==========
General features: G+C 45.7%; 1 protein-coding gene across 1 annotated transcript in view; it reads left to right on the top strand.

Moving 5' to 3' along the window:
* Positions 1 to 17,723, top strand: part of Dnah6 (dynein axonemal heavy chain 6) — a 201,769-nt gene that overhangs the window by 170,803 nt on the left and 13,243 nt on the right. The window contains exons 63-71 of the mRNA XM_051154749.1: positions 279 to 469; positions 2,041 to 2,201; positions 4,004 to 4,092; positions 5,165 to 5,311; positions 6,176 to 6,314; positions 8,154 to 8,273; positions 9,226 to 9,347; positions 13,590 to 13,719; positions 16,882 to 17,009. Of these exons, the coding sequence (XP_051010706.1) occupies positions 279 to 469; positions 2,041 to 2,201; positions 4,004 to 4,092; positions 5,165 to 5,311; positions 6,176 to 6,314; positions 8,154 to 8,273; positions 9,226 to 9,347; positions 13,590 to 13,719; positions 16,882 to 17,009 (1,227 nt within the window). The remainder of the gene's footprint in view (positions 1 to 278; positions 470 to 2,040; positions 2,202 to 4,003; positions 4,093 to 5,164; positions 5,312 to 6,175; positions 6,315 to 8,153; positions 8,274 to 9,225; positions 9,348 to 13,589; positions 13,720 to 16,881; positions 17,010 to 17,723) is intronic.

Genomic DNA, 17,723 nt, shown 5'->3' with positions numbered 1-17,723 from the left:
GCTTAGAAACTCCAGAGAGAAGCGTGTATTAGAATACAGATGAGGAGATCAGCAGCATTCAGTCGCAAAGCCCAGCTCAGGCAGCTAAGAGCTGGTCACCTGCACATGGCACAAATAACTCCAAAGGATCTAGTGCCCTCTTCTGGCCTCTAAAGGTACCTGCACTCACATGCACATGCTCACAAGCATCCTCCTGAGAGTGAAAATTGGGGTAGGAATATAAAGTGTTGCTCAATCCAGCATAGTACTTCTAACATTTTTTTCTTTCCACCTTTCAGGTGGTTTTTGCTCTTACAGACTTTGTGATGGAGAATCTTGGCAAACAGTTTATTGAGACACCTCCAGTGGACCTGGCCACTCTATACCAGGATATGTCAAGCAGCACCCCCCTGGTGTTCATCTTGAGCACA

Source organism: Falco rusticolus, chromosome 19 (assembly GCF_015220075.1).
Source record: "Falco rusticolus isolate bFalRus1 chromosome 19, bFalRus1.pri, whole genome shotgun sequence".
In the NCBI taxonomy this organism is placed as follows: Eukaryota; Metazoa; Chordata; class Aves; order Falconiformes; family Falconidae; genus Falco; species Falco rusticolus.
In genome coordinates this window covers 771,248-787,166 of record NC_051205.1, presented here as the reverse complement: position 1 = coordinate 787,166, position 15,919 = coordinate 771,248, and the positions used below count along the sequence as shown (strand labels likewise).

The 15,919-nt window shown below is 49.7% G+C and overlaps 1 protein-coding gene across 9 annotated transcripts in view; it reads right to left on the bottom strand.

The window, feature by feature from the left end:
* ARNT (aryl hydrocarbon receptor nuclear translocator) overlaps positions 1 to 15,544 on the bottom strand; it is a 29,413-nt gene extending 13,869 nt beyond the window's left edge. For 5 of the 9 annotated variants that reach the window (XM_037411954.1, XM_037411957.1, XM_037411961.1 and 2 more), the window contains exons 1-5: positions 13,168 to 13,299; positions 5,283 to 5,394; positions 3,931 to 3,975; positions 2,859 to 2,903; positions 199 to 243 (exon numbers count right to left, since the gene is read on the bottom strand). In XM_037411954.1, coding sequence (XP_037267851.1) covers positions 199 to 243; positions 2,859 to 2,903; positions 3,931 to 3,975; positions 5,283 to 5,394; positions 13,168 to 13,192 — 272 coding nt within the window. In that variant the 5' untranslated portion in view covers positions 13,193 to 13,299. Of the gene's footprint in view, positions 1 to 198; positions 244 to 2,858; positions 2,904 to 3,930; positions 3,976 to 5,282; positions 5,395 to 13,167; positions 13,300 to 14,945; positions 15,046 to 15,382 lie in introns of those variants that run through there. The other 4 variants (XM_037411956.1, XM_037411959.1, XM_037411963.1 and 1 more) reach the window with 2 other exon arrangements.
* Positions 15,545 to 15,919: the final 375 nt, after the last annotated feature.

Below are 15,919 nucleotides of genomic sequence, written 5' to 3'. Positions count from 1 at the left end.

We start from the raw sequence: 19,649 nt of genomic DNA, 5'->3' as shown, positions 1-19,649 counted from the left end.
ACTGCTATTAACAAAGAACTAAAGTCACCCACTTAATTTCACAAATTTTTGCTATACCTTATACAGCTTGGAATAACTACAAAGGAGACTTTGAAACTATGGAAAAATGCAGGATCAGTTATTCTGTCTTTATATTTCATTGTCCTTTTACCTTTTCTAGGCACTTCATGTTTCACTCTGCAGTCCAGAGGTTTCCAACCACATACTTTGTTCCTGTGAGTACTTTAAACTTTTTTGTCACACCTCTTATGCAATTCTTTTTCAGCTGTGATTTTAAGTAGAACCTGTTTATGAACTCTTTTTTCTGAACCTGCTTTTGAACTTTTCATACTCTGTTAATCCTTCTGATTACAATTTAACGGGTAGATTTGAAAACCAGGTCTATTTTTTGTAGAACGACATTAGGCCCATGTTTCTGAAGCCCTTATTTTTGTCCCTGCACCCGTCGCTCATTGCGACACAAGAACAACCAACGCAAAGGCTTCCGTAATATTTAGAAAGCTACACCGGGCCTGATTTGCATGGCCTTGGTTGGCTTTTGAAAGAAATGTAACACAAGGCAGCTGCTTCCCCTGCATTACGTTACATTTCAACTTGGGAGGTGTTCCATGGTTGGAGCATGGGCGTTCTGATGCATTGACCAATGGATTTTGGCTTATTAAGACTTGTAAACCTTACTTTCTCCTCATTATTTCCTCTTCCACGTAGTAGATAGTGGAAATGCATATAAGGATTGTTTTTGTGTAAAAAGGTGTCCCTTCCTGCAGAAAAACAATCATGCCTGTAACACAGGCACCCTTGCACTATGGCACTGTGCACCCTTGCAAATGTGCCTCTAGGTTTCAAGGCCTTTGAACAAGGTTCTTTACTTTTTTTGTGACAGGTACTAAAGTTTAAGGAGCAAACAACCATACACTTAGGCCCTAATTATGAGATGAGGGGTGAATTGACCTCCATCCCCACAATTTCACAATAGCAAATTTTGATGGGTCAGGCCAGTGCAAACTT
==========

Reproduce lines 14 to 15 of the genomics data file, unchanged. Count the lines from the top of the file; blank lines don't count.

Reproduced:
Below are 15,919 nucleotides of genomic sequence, written 5' to 3'. Positions count from 1 at the left end.

We start from the raw sequence: 19,649 nt of genomic DNA, 5'->3' as shown, positions 1-19,649 counted from the left end.